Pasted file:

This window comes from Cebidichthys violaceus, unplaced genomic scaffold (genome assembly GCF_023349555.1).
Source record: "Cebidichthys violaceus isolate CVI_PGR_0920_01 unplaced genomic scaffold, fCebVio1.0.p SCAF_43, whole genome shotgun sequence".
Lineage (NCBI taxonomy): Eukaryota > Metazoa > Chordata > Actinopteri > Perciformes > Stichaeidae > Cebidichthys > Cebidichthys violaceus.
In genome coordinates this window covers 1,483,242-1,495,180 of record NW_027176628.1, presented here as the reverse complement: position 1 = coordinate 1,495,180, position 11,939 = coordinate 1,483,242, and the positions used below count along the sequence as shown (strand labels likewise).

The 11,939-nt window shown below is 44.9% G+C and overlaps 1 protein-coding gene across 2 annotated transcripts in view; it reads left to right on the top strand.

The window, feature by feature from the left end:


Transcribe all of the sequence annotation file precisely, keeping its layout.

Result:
This window comes from Cebidichthys violaceus, unplaced genomic scaffold (genome assembly GCF_023349555.1).
Source record: "Cebidichthys violaceus isolate CVI_PGR_0920_01 unplaced genomic scaffold, fCebVio1.0.p SCAF_43, whole genome shotgun sequence".
Lineage (NCBI taxonomy): Eukaryota > Metazoa > Chordata > Actinopteri > Perciformes > Stichaeidae > Cebidichthys > Cebidichthys violaceus.
In genome coordinates this window covers 1,483,242-1,495,180 of record NW_027176628.1, presented here as the reverse complement: position 1 = coordinate 1,495,180, position 11,939 = coordinate 1,483,242, and the positions used below count along the sequence as shown (strand labels likewise).

The 11,939-nt window shown below is 44.9% G+C and overlaps 1 protein-coding gene across 2 annotated transcripts in view; it reads left to right on the top strand.

The window, feature by feature from the left end: